1. GNOME runs currently well without any issues. I’m someone who wants to be able to use GNOME and KDE Plasma whenever I want because I really like both of them. ↩︎

If you are trying to use both gnome and plasma on the same system it is my understanding that does not go well for most. It seems there are some interactions between them that cause problems for both at times, regardless of which one is active.

There are threads noting this recently here, and the general consensus seems to have been that a user should only use one or the other (clean and without having both installed) to avoid the issues.

Apparently there are certain parts that both use and may have somewhat differing content such that one breaks the other. I think I recall reports that if one is using workstation and also installs the kde desktop then it is impossible to remove the kde desktop later due to dependencies. Vice versa with the kde spin and also installing the gnome desktop there.

It seems that neither desktop behaves properly when both are installed.

While I understand and agree with this general point, I can say that it also happened with a complete fresh install of the KDE spin (because I wanted to try if that runs better or not - it didn’t) without doing anything special. Beside that, I already had Fedora with GNOME and KDE installed in one installation in the past and it worked without any problems (beside some minor problems regarding themes but I wouldn’t count them here). And I doubt that GNOME and KDE make such deep problems between each other that the kernel crashs because of a ‘tainted kernel’ + pointing to a Kernel part about the GPU with drm_gem_shmem_helper.

So I still believe it’s some deep driver issue with Nvidia.

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I have done this and never seen one effect the other.

Maybe what you are referring to is that running a KDE app under Gnome or a Gnome app under KDE can be difficult. I think because of wanting to talk to DBus services that are only available on Gnome or Plasma maybe.


I’m running KDE Plasma Wayland on F36 kernel 6.1.18 right now (on a HP 470 G8 (/w nvidia)), and everything is working beautifully fine. However, all updates since the 6.1.18, meaning all the 6.2.xx kernels have problem with KDE Plasma, none had worked since.

For the latest try, was kernel 6.2.15; and both Wayland and X11 have some problems.

I was able to successfully boot into the login screen. However, from there problem starts.

If login in Wayland mode, it seems just deadlocked to a blank screen, and no response to any keyboard input at all… (can’t even e.g. ctrl-alt-F3 to a CL console…) The only possible response is to the power switch, it could still shutdown with that…

If login in X11 mode, it entered the desktop successfully. However, the problem come when logging out instead! It just crashed! The following text was seen:

[FAILED] Failed to start abrtd.service - ABRT Automated Bug Reporting Tool. 
[DEPEND] Dependency failed for abrt-vmcore.service - Harvest vmcores for ABRT.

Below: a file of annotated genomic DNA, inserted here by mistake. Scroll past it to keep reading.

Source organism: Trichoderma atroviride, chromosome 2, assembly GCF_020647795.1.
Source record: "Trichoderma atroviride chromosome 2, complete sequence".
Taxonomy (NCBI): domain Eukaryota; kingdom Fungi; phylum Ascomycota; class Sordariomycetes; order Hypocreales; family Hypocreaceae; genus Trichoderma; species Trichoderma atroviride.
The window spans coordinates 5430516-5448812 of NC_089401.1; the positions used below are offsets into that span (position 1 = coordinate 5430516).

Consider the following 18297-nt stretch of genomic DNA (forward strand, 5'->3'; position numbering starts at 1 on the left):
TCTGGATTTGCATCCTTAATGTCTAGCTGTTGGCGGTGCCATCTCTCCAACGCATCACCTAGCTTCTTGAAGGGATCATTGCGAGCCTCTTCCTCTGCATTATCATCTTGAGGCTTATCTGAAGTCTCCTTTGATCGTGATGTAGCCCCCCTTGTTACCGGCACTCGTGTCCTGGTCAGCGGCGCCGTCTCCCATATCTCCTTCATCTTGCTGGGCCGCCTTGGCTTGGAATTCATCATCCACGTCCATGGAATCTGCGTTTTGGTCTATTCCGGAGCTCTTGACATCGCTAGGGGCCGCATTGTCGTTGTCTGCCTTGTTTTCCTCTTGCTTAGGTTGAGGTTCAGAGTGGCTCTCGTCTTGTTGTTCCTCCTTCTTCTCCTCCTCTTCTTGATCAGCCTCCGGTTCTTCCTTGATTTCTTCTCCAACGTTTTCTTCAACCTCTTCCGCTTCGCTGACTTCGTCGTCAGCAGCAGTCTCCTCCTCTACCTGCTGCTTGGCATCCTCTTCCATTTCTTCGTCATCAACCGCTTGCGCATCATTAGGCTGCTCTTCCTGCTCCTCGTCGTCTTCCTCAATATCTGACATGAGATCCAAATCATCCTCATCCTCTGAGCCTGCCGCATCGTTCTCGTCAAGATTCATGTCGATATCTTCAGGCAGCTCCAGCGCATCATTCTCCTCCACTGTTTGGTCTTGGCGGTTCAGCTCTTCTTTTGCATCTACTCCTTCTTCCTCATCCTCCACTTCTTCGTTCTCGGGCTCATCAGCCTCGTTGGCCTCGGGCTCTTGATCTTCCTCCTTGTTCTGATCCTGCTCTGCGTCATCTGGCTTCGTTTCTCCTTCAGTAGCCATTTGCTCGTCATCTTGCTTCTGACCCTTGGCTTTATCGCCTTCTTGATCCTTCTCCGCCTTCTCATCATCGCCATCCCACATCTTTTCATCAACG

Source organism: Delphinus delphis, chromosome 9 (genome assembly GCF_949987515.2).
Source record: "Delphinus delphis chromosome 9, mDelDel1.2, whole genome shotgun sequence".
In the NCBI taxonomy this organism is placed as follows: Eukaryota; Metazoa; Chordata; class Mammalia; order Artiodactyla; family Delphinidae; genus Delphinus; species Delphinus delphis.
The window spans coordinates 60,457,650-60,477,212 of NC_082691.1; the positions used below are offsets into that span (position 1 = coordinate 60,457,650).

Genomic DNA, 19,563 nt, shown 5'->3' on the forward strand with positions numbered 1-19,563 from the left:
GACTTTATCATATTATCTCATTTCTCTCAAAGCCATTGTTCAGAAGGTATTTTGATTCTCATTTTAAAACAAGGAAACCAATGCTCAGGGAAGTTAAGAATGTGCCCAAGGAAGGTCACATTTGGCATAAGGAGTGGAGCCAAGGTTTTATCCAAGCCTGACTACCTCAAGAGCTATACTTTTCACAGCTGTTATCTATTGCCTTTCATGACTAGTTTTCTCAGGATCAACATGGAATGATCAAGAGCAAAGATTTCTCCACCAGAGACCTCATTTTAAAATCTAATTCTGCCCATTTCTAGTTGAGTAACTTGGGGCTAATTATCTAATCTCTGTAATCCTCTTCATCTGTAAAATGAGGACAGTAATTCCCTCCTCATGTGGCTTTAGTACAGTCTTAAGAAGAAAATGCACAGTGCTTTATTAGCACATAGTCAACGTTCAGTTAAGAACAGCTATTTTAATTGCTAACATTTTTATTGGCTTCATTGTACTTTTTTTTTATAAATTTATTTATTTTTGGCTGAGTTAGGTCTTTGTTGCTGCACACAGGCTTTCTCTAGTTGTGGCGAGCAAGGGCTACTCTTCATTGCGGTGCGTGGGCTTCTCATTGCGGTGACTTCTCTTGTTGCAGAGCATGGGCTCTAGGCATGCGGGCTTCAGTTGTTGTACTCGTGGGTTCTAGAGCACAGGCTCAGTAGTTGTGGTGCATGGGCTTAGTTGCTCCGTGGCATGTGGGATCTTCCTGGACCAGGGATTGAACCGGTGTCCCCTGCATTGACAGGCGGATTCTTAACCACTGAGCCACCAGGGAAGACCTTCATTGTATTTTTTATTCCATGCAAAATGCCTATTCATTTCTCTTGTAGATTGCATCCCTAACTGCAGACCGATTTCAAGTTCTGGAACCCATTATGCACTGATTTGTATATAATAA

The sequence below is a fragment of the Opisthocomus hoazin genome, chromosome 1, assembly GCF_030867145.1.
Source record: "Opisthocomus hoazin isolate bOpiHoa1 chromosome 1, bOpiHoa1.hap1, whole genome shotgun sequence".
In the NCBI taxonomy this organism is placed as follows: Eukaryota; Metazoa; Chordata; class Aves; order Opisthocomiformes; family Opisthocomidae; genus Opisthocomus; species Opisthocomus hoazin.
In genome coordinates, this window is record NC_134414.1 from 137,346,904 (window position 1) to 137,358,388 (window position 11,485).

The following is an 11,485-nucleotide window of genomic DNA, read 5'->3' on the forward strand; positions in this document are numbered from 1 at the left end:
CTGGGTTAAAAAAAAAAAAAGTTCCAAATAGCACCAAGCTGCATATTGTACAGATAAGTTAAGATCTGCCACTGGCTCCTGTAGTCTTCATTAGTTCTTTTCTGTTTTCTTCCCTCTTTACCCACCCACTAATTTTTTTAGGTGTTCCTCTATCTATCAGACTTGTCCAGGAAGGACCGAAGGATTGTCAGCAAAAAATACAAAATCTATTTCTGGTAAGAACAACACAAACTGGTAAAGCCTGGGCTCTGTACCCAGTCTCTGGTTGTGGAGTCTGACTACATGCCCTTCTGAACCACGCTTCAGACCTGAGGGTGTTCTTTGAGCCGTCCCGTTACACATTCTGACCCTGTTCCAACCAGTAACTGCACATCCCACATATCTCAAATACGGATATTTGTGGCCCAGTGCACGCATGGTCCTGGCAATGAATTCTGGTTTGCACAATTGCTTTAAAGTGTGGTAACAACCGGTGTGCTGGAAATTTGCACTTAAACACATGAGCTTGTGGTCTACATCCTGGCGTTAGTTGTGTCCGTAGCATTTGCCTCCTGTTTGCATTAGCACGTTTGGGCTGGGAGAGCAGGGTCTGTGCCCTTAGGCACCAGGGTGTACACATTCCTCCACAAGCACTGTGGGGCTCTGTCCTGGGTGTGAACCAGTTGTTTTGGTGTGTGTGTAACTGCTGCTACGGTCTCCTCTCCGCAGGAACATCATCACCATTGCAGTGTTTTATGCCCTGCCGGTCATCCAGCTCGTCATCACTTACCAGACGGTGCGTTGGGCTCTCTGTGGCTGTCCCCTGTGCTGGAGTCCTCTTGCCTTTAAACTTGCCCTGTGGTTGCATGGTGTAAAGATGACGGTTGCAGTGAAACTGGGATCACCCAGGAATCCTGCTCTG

[DEPEND] Dependency failed for abrt-xorg.service - ABRT Xorg log watcher. 
[DEPEND] Dependency failed for abrt-journal-core.service - Creates ABRT problems from coredumpctl messages.
[DEPEND] Dependency failed for abrt-oops.service - ABRT kernel log watcher.

And then not even the power switch can shutdown. A hard power turn-off is the only thing possible.

So right now I’m in doubt F38 is any likely going to work with my rig at all…?? Don’t think I’d dare to try any time soon…

I’m a hardware guy using Fedora for some of my hardware works, so I’m not deep software savvy here. Just trying to share my observations. And hoping somebody sees this, and hopefully can be of help to solve the problems…

I’ve been using Fedora since f12 or 13, still love it. Guys doing this thing have done great works, and must be truly passionate developers. Kudos & appreciation as always. I hope it’ll stay as good as always been.

Do you need the Nvidia graphics? Simple workaround would be to get Fedora 38 running without the card, then if graphics is too slow, investigate support for the Nvidia card.

Does it have NVIDIA GeForce MX450 or NVIDIA GeForce MX330? Which drivers were you using (direct from Nvidea, rpmforge nonfree, nouveau)?

It’s got MX450, but the Info Center Graphics Processor: Mesa Intel® Xe Graphics… Not sure Nvidia is running… Here is what I got with more CLI:

lspci -n -n -k | grep -A 2 -e VGA -e 3D
0000:00:02.0 VGA compatible controller [0300]: Intel Corporation TigerLake-LP GT2 [Iris Xe Graphics] [8086:9a49] (rev 01)
        DeviceName: Onboard - Video
        Subsystem: Hewlett-Packard Company Device [103c:883d]
0000:01:00.0 3D controller [0302]: NVIDIA Corporation TU117M [GeForce MX450] [10de:1f97] (rev a1)
        Subsystem: Hewlett-Packard Company Device [103c:883d]
        Kernel driver in use: nouveau

glxinfo | grep -e OpenGL.vendor -e OpenGL.renderer
OpenGL vendor string: Intel
OpenGL renderer string: Mesa Intel(R) Xe Graphics (TGL GT2)

switcherooctl list outputs nothing I don’t know why…?

It’s running 6.1.18-100.fc36.x86_64 right now, any update after this kernel is not working.

@asicace: Your Integrated graphics (Iris XE) and Nvidis share the same Subsystem: Hewlett-Packard Company Device [103c:883d]. You may be collateral damage of the differences between Intel and Nvidea over graphics drivers.

Linux Hardware search for 10de:1f97:103c finds 11 entries, but none with your subsystem ID (883d).

Your Iris Xe Graphics] [8086:9a49] is listed in the Intel dgpu hardware table as: “Driver support for these devices is under active development.”